- Series: Canto Classics
- Paperback: 184 pages
- Publisher: Cambridge University Press; Reissue edition (December 15, 2014)
- Language: English
- ISBN-10: 1107431832
- ISBN-13: 978-1107431836
- Product Dimensions: 5.4 x 0.4 x 8.5 inches
- Shipping Weight: 10.4 ounces (View shipping rates and policies)
- Average Customer Review: 7 customer reviews
- Amazon Best Sellers Rank: #86,601 in Books (See Top 100 in Books)
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'Nature and the Greeks' and 'Science and Humanism' (Canto Classics) Reissue Edition
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Nobel laureate Erwin Schrödinger's lectures on the history and philosophy of science are legendary. Here the texts of some of his most famous lectures are made available for the first time in many years. As Roger Penrose's foreword confirms, they are as relevant today as when they were first published.
From the Back Cover
Nobel laureate Erwin Schrodinger was one of the most distinguished scientists of the twentieth century; his lectures on the history and philosophy of science are legendary. 'Nature and the Greeks and Science and Humanism' makes available for the first time in many years the text of two of Schrodinger's most famous lecture series. Nature and the Greeks offers a comprehensive historical account of the twentieth-century scientific world picture, tracing modern science back to the earliest stages of Western philosophic thought. Science and Humanism addresses some of the most fundamental questions of the century: what is the value of scientific research; and how do the achievements of modern science affect the relationship between material and spiritual matters? A foreword by Roger Penrose sets the lectures in a contemporary context, and affirms that they are as relevant today as when they were first published.
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Nature and the Greeks traces the origins of scientific thinking back to the Ionian philosophers who posited the intelligibility of the world, the belief that the world is made up of similar matter and atomism. Interestingly, Schrodinger refutes the idea that the atomism of Democritus and Leucippus was merely a lucky guess. Instead, he sees atomism as naturally arising from Anaximenes’ idea of air condensing and rarefactting along with the impossibility of a material continuum. Somehow, this insight has not made it into textbook accounts of the Presocratics.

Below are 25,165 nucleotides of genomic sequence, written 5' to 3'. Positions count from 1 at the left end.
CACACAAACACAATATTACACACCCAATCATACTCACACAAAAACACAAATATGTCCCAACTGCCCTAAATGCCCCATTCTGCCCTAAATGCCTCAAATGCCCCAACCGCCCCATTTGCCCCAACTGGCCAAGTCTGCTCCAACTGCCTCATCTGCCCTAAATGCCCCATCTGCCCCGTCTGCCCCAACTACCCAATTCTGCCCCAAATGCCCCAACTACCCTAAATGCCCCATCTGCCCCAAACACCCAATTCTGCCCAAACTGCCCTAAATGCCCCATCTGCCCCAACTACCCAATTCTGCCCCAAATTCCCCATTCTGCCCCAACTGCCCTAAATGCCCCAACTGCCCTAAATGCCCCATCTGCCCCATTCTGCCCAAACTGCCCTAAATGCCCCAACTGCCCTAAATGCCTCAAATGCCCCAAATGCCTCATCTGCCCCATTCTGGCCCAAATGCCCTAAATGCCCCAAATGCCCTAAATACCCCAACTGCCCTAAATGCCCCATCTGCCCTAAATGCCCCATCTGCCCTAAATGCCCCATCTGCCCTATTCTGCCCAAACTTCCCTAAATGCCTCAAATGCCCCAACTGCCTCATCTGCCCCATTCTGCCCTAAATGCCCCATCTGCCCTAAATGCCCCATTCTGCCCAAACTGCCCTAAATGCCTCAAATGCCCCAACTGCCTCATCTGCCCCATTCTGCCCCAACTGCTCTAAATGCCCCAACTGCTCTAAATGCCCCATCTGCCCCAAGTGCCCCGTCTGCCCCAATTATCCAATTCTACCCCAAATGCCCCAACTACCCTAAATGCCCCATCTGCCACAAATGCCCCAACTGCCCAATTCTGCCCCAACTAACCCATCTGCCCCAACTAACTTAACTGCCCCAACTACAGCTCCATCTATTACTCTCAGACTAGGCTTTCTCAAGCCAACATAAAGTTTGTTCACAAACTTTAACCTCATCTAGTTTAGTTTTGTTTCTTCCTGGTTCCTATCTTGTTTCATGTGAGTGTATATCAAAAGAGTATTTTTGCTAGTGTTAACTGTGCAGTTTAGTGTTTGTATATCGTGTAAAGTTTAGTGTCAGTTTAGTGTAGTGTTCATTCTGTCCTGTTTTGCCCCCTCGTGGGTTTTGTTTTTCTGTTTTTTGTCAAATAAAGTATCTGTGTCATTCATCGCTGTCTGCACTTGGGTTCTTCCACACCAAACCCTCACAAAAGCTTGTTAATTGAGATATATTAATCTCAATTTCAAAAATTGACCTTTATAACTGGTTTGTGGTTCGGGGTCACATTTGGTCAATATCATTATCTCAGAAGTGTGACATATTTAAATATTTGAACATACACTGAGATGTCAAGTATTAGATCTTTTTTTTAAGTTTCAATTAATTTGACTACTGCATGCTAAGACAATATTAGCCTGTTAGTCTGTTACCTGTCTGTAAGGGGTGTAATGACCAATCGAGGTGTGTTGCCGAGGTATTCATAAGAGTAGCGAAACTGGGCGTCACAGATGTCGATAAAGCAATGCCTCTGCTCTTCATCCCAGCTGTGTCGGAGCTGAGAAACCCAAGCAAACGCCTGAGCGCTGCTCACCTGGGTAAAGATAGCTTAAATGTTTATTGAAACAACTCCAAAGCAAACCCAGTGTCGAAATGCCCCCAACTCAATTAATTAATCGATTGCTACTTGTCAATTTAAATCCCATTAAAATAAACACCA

Science and Humanism, while not as original, does provide a good summary of the philosophic issues raised by quantum mechanics along with Schrodinger’s opinions on these matters.
A precursor to modern authors such as Hawking and Krauss both philosophically and scientifically, all those who like to engage such authors should find this slender volume a worthwhile read.
The current book offers two essays written by Schroedinger. The 1st is on the enormous debt that modern day scientists owe to the ancient Greeks. Way back then, philosophers and physicists were one-in-the-same. Naturally, Schroedinger pays homage to one of the 1st atomists, Democritus. In fact, it was Democritus who coined the term atom (literally, the Greek word means "unsplittable"). Coincidentally, in a more recent book, Leon Lederman sings the praises of Democritus in The God Particle: If the Universe Is the Answer, What Is the Question? and shows the nexus between his system of thought and that of experimental physicists in the present age. While it is something of an encomium on the Greeks, Schroedinger also discusses possible disadvantages of being indoctrinated into the scientific paradigm as devised by the pre-Socratics.
In the second essay, Schroedinger lists his thoughts on the haunting fear of a deterministic universe that so many philosophers of science have feared for the past few centuries. Is free will just an illusion? Or do we have control over our own fates? Do independent spheres of science have any intrinsic value if they are not used towards a more comprehensive view of nature? This is the introspective study that the great scientist engages in.
This book is a must-have for all fans of the Austrian physicist. For those who are curious about his life & times I would recommend the biography Schrödinger: Life and Thought.
The author attributes an almost ethical imperative to understanding the Greek comprehension of nature as intrinsically intelligible, thus, placing nature within the scope of predictability and out of the monopoly of divine whim. This unique approach he rightfully, acknowledges to have originated exclusively and for the first time among the Greeks. A superb little book, great to wake up young inquisitive (divergent-thinking) minds to the owe and enjoyment hidden in every nook and cranny of the intellect.